Delaware's highest court has considered whether a listing broker could receive payment when a lease transaction occurred, rather than the sale contemplated by the listing agreement.
Robert and Bonnie Peterson ("Owners") listed a commercial property they owned for sale with George Chabbott of Chabbott Petrosky Commercial REALTORS®, Inc. ("Brokerage") after the Brokerage informed the Owners that it had had an interested buyer for the Owners' property. The Brokerage introduced Delaware Food Ventures, Inc. ("Tenant") to the Owners. The Tenant’s first offer was substantially lower than the list price, and eventually the parties entered into a long term lease for the property. While the Brokerage maintained an escrow account for the rents collected and discussed a commission with the Owners, no agreement was ever reached on a commission amount.
The Brokerage filed a lawsuit against the Owners, seeking payment of a commission from the lease transaction. The trial court determined that since there was no written agreement entitling the Brokerage to a commission from a lease transaction (the listing agreement only covered the sale of the property), the Brokerage was not entitled to a commission under either a contract theory or a quantum meruit recovery. The Brokerage appealed.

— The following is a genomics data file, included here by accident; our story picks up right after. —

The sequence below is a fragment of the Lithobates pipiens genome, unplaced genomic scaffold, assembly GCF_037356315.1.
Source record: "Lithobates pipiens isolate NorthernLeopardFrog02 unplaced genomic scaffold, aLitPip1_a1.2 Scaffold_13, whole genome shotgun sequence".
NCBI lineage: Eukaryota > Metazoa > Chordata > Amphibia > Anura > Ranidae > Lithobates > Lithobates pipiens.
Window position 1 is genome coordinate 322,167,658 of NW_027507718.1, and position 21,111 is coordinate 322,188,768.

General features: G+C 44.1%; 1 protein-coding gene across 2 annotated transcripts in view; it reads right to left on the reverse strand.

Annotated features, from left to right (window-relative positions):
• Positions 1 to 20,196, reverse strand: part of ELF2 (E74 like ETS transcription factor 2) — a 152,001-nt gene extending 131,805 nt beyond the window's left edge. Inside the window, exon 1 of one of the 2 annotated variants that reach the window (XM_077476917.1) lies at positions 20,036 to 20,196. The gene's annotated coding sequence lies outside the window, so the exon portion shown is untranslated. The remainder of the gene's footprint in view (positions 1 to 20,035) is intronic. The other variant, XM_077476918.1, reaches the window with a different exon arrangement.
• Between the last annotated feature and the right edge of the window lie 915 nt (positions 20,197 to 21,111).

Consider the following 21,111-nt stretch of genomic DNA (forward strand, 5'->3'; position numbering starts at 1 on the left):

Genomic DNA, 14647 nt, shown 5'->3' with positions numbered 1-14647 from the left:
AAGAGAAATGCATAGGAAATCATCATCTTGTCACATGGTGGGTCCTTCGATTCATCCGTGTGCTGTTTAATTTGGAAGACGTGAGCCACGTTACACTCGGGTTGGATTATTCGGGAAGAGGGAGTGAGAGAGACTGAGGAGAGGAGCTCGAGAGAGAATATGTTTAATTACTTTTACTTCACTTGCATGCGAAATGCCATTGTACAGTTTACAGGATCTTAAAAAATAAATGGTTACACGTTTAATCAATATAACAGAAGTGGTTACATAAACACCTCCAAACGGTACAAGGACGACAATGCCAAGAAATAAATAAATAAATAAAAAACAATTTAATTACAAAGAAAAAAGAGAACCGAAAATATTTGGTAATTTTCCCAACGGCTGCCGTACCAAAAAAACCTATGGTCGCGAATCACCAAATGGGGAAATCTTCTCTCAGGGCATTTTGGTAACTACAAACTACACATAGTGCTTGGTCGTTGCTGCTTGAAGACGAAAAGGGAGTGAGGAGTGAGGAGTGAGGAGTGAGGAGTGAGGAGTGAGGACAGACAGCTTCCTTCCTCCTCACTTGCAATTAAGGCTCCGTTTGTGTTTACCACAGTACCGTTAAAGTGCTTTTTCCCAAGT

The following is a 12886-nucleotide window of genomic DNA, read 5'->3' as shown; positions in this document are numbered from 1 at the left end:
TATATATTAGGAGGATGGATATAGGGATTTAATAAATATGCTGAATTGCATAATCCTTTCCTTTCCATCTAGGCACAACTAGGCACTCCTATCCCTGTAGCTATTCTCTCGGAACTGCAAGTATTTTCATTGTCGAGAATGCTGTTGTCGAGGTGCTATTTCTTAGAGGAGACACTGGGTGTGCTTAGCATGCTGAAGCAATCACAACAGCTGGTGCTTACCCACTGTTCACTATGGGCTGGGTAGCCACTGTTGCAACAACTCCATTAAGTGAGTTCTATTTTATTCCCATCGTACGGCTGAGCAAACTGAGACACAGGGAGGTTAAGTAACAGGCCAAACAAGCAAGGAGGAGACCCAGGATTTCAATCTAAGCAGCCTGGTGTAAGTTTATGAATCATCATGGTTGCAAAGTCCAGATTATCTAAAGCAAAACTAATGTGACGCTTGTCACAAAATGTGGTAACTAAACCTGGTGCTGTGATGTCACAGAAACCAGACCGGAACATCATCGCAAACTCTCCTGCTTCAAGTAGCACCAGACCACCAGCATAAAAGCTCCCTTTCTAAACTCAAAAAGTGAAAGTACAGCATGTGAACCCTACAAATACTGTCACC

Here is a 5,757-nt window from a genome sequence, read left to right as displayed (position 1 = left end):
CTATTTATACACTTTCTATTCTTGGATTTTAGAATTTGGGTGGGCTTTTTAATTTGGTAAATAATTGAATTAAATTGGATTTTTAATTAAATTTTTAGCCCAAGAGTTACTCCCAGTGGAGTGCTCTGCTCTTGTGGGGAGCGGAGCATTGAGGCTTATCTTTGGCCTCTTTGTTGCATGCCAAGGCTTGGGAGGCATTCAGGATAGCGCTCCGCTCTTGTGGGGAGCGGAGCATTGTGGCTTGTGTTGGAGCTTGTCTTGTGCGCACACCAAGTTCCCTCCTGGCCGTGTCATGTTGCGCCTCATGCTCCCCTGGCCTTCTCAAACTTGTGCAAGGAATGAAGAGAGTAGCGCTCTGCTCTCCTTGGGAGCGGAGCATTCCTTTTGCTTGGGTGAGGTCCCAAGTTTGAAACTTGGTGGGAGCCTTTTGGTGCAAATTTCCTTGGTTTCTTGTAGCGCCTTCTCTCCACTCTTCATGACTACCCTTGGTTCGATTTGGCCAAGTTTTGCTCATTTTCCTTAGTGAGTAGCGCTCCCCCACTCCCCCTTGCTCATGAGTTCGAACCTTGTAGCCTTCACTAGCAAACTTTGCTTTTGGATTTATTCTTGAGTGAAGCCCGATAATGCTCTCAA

The Supreme Court of Delaware reversed the trial court and sent the case back to the lower court for additional proceedings. The rules of the Delaware Real Estate Commission ("Commission") require that "[l]isting agreements for the rental, sale, lease [of property]…shall be in writing and shall be signed by the seller or owner." Therefore, consistent with the Commission's rules as well as with past judicial decisions, attempts to enforce an oral listing agreement will be rejected as against the rules and public policy.
However, the court found that the Brokerage was also seeking recovery under a quantum meruit theory and the trial court had not considered this theory. Quantum meruit is a quasi-contractual theory that allows a party to recover the value of services rendered if the services were performed in expectation of receiving payment and the recipient of the services should have known that the other party expected to be paid. Delaware courts have allowed a broker to recover under a quantum meruit theory when these requirements have been met.
Under the facts of this case, the court ruled that the Brokerage had a strong argument for a quantum meruit recovery. First, the Brokerage had not ignored the requirement of a written agreement, as the Brokerage had obtained a signed listing agreement addressing the sale of the property. Second, the Brokerage had obtained the party who entered into the lease transaction with the Owners. Finally, the Owners had orally acknowledged that the Brokerage was entitled to some form of a commission from the transaction. Thus, the court sent the case back to the trial court for further consideration of the Brokerage's quantum meruit claims.
Chabbott Petrosky, Commercial REALTORS®, Inc., v. Peterson, 859 A.2d 77 (Del. 2004).